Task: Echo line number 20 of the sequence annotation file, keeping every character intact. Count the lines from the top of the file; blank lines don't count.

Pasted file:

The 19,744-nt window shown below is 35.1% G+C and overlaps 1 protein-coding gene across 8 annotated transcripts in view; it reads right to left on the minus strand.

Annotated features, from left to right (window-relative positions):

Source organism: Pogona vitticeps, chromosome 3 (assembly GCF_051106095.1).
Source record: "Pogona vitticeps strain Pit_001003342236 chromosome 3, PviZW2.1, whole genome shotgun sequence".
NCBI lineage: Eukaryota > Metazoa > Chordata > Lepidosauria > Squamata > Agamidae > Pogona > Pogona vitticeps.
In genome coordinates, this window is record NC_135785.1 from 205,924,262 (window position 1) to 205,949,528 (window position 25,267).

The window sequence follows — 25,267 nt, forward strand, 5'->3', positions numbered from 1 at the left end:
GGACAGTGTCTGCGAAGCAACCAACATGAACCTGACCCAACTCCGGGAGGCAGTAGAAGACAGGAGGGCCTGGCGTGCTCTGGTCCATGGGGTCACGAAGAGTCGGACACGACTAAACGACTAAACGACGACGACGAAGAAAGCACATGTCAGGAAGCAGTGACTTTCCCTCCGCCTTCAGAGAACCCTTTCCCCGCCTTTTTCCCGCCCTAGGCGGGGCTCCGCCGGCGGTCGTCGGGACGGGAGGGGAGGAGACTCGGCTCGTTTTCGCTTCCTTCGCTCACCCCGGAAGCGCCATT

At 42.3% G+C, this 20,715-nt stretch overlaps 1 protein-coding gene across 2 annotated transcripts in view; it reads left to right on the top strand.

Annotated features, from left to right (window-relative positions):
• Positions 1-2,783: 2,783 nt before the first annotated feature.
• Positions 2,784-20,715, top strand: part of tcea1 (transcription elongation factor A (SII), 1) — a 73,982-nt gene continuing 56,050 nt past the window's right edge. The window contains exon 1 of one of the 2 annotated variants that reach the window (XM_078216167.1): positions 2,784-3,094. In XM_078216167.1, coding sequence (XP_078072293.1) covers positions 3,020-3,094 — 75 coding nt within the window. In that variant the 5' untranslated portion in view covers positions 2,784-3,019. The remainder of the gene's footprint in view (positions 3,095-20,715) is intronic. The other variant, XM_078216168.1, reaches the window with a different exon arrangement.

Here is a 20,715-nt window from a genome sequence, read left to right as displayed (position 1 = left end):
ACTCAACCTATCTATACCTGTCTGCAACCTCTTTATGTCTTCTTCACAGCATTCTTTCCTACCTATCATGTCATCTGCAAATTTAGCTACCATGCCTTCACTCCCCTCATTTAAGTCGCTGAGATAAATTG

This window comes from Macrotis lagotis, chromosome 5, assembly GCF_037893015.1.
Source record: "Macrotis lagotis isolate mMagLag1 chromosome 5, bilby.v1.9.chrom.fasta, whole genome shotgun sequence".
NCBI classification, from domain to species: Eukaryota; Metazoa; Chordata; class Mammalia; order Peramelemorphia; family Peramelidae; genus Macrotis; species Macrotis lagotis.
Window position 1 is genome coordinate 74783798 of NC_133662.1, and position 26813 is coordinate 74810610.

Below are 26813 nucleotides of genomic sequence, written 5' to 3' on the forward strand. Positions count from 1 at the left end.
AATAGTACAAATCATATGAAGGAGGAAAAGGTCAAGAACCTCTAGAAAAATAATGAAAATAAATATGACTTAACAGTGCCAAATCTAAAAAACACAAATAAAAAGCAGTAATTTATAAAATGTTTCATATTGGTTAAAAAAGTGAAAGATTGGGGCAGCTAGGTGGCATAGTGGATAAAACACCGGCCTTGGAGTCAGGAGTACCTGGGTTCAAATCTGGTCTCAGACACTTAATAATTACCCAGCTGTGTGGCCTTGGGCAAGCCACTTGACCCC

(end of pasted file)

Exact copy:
AATAGTACAAATCATATGAAGGAGGAAAAGGTCAAGAACCTCTAGAAAAATAATGAAAATAAATATGACTTAACAGTGCCAAATCTAAAAAACACAAATAAAAAGCAGTAATTTATAAAATGTTTCATATTGGTTAAAAAAGTGAAAGATTGGGGCAGCTAGGTGGCATAGTGGATAAAACACCGGCCTTGGAGTCAGGAGTACCTGGGTTCAAATCTGGTCTCAGACACTTAATAATTACCCAGCTGTGTGGCCTTGGGCAAGCCACTTGACCCC